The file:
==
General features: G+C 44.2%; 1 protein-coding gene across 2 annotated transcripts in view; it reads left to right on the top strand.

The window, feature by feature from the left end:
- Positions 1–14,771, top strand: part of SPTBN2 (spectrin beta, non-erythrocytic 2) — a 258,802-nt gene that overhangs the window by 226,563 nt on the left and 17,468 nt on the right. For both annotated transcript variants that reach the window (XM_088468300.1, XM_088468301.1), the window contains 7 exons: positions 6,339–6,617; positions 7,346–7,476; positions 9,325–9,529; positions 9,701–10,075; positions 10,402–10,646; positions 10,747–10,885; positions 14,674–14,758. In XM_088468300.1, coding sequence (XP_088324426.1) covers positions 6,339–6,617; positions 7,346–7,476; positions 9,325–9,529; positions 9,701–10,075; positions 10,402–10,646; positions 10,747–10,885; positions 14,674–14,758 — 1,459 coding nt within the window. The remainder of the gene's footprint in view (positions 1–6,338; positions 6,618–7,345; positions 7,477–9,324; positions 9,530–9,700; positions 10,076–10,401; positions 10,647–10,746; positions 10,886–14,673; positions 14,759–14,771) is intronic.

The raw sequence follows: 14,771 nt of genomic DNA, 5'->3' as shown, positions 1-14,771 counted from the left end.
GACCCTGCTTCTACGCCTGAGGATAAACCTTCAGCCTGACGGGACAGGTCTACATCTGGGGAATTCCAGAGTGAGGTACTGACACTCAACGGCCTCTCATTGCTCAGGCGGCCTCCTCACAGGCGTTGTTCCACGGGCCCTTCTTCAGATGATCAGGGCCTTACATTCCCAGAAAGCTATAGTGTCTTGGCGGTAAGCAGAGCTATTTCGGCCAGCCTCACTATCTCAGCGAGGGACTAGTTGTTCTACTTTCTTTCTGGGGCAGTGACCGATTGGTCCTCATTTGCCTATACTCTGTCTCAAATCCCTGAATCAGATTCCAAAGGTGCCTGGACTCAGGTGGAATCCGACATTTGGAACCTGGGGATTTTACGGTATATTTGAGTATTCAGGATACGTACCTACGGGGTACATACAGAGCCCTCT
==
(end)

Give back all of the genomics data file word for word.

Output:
General features: G+C 44.2%; 1 protein-coding gene across 2 annotated transcripts in view; it reads left to right on the top strand.

The window, feature by feature from the left end:
- Positions 1–14,771, top strand: part of SPTBN2 (spectrin beta, non-erythrocytic 2) — a 258,802-nt gene that overhangs the window by 226,563 nt on the left and 17,468 nt on the right. For both annotated transcript variants that reach the window (XM_088468300.1, XM_088468301.1), the window contains 7 exons: positions 6,339–6,617; positions 7,346–7,476; positions 9,325–9,529; positions 9,701–10,075; positions 10,402–10,646; positions 10,747–10,885; positions 14,674–14,758. In XM_088468300.1, coding sequence (XP_088324426.1) covers positions 6,339–6,617; positions 7,346–7,476; positions 9,325–9,529; positions 9,701–10,075; positions 10,402–10,646; positions 10,747–10,885; positions 14,674–14,758 — 1,459 coding nt within the window. The remainder of the gene's footprint in view (positions 1–6,338; positions 6,618–7,345; positions 7,477–9,324; positions 9,530–9,700; positions 10,076–10,401; positions 10,647–10,746; positions 10,886–14,673; positions 14,759–14,771) is intronic.

The raw sequence follows: 14,771 nt of genomic DNA, 5'->3' as shown, positions 1-14,771 counted from the left end.
GACCCTGCTTCTACGCCTGAGGATAAACCTTCAGCCTGACGGGACAGGTCTACATCTGGGGAATTCCAGAGTGAGGTACTGACACTCAACGGCCTCTCATTGCTCAGGCGGCCTCCTCACAGGCGTTGTTCCACGGGCCCTTCTTCAGATGATCAGGGCCTTACATTCCCAGAAAGCTATAGTGTCTTGGCGGTAAGCAGAGCTATTTCGGCCAGCCTCACTATCTCAGCGAGGGACTAGTTGTTCTACTTTCTTTCTGGGGCAGTGACCGATTGGTCCTCATTTGCCTATACTCTGTCTCAAATCCCTGAATCAGATTCCAAAGGTGCCTGGACTCAGGTGGAATCCGACATTTGGAACCTGGGGATTTTACGGTATATTTGAGTATTCAGGATACGTACCTACGGGGTACATACAGAGCCCTCT